Testimony heard over vaccination exemptions for children

Testimony heard over vaccination exemptions for children »Play Video

SALEM, Ore. – Lawmakers listened to public testimony Tuesday on a change to the way people get vaccination exemptions for their children.

Senate Bill 132 would make a couple of changes: one, it would take out the word "religion" as a basis for opting out of getting shots. It will simply describe it as any personal belief system.

There was some testimony on the need to clarify that.

The bill will also require parents to get more education on the immunization process.

If parents want an exemption, they'll have to watch an online instructional video or provide signed documentation from their health-care provider to show they've gone over the reasons why the state requires kids to get shots.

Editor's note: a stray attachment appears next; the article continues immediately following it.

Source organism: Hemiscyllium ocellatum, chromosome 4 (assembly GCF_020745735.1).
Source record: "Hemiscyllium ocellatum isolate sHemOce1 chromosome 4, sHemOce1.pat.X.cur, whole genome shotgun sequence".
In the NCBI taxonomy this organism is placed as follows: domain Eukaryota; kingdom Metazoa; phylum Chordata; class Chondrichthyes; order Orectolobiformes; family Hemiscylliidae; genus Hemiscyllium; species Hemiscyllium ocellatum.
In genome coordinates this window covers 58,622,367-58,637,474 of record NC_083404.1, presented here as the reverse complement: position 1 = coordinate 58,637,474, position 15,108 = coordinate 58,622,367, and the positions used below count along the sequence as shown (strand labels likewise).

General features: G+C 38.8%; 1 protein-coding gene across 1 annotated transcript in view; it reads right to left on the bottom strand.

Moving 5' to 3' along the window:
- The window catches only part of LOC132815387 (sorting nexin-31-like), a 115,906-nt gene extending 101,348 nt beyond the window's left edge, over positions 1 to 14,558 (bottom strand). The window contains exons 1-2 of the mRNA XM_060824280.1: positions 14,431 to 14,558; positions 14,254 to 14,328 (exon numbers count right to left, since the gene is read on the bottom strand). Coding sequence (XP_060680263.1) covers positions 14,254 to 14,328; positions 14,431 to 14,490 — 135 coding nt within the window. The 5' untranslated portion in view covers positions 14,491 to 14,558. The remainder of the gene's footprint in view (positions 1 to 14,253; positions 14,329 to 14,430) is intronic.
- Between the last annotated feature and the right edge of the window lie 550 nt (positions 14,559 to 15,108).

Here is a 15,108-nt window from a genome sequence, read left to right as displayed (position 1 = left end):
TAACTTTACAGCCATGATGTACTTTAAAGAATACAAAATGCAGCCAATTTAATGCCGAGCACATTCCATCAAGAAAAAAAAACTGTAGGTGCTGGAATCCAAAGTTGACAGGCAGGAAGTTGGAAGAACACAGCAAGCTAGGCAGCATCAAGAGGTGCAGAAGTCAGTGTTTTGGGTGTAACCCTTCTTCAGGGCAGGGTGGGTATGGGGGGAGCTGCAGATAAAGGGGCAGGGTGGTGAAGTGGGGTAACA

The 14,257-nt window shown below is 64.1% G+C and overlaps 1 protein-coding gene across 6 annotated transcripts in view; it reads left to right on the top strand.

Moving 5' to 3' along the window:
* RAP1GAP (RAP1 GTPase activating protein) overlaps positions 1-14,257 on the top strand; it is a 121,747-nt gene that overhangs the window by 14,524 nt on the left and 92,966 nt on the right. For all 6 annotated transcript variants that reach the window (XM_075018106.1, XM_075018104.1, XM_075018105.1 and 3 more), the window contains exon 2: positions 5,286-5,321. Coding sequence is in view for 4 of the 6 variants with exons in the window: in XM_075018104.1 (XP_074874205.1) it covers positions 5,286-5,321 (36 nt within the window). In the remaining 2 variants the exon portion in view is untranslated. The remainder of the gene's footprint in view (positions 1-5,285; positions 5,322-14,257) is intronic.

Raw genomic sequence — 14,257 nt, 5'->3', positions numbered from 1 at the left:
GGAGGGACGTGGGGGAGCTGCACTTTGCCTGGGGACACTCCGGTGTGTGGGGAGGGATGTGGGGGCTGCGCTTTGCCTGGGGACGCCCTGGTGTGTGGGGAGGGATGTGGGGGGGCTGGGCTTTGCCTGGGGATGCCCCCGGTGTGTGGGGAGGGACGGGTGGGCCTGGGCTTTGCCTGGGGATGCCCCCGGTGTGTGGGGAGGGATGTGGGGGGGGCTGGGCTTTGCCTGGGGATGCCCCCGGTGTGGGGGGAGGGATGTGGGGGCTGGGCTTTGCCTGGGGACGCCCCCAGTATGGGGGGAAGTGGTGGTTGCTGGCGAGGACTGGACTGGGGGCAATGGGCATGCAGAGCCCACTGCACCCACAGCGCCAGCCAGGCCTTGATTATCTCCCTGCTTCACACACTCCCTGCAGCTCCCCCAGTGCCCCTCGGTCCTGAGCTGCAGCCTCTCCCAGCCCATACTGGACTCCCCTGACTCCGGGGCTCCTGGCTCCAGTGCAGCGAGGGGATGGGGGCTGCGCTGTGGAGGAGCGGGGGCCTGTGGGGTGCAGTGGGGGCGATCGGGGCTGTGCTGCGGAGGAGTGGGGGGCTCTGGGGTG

Supporters of the bill say it'll help control epidemics like Washington's recent bout with whooping cough.

But some scientists can see why parents may be reluctant to get the vaccinations.

"It's really an interesting situation that we have because it's one of the few situations where vaccine manufacturers collaborate with the government in order to deliver a product to all children. And it's easy to see why parents come up with conspiracy theories," said Dr. Heather Zwickey, a professor of immunology at the National College of Natural Medicine.

There was some testimony about Oregon's vaccination rate. A Lane County health official stated that Oregon's kindergarten vaccination rate is the lowest in the country. And across the country, the lack of available health care has never been one of the top reasons people don't get vaccinations.

Committee members did mention there's likely to be some amendment to the bill before it gets a vote.

If it passes, it will go into effect March of next year.